This digital memory project is a work in progress. It documents and interprets the numerous World War II monuments distributed across the rugged landscape of Epirus, in northwestern Greece, and the rituals of commemoration that still take place at them. The abundance of memorials in the region can be surprising for those unfamiliar with the wartime history of Epirus. Some are in villages or towns, others stand on stark ridges or along remote forest roads. They range in scale from simple stone stele to large military cemeteries or dramatic monumental sculptures, and they represent different phases of the conflict that unfolded across the region.
Several commemorate the beginning of the war for Greece, in 1940, when the Hellenic Army repulsed an Italian invasion from occupied Albania—the first Allied victory over Axis forces.
Others address events later in the war, after the 1941 German invasion and partition of Greece. In Ioannina, a Holocaust memorial is dedicated to the distinctive community of Romaniote Jews who were decimated when the Nazis deported them to Auschwitz. There are monuments to the resistance organizations that developed during the occupation, including the Communist dominated National Liberation Front (Εθνικό Απελευθερωτικό Μέτωπο, or ΕΑΜ), and its military wing, the Greek People's Liberation Army (Ελληνικός Λαϊκός Απελευθερωτικός Στρατός or ELAS). There are also monuments commemorating specific guerillas, or andartes involved in the struggle, and some to victims of Nazi reprisal massacres.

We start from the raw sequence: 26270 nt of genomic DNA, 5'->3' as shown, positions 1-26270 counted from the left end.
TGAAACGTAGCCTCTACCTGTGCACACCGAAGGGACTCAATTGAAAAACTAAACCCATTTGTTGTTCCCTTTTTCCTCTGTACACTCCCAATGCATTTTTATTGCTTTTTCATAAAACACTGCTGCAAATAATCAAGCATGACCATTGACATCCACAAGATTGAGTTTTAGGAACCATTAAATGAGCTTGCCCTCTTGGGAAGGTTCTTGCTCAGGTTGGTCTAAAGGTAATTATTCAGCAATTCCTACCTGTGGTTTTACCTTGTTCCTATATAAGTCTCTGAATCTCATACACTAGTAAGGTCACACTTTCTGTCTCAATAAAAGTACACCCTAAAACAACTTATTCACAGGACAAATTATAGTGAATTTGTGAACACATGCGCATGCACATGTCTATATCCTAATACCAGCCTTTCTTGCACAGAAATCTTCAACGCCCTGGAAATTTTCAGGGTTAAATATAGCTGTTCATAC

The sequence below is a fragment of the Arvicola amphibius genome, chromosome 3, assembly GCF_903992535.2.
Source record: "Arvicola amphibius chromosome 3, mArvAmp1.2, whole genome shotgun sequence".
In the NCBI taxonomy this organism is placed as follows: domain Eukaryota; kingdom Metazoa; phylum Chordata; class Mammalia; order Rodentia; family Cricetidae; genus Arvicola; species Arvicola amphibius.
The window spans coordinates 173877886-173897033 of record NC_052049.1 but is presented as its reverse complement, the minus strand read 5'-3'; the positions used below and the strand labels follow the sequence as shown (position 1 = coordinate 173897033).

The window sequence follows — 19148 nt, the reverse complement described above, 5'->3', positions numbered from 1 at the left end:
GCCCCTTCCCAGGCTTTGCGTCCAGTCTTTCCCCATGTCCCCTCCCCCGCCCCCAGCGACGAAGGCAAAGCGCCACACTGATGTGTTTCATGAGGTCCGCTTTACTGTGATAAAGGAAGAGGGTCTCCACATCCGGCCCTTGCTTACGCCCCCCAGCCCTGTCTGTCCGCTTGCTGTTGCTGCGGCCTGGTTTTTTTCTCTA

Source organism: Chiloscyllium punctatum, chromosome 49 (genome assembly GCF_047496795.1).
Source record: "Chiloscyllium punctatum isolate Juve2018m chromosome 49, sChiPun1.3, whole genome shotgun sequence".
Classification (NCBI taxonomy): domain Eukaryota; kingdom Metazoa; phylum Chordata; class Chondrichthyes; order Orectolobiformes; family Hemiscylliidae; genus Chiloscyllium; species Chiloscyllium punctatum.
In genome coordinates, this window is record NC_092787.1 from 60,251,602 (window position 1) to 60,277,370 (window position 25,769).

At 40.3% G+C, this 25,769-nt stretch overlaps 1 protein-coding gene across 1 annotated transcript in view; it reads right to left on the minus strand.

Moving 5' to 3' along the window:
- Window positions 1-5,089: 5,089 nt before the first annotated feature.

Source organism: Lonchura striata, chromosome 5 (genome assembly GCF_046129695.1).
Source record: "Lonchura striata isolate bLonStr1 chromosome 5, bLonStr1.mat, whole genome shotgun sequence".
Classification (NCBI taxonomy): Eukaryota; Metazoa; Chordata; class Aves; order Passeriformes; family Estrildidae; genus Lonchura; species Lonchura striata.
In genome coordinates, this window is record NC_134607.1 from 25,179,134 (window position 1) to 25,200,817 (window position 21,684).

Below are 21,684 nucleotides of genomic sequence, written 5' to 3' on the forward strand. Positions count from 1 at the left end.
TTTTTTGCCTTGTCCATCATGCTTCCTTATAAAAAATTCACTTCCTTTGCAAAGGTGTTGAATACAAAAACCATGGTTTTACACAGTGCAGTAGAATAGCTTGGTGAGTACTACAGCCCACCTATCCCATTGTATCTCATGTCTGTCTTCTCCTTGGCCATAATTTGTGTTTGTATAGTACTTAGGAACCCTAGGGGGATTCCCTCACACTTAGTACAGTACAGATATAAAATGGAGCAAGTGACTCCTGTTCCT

The politics of commemoration in the region also reflect the post-war history. Even before the Nazis withdrew in 1944, tensions between EAM and rightwing Greek Nationalists led to conflict. By 1946 Greece was embroiled in a full blown civil war, which became one of the first arenas of the Cold War, as the Nationalists received military aid from the U.S. under the Truman Doctrine. After the 1949 defeat of the Communists, the role of ELAS in combating the Axis occupiers was expunged from the official record, not to be recognized nor commemorated until the 1980s.
The interactive map and timeline presented here allow visitors to learn about the monuments and to explore, both geographically and temporally, the rich history they represent.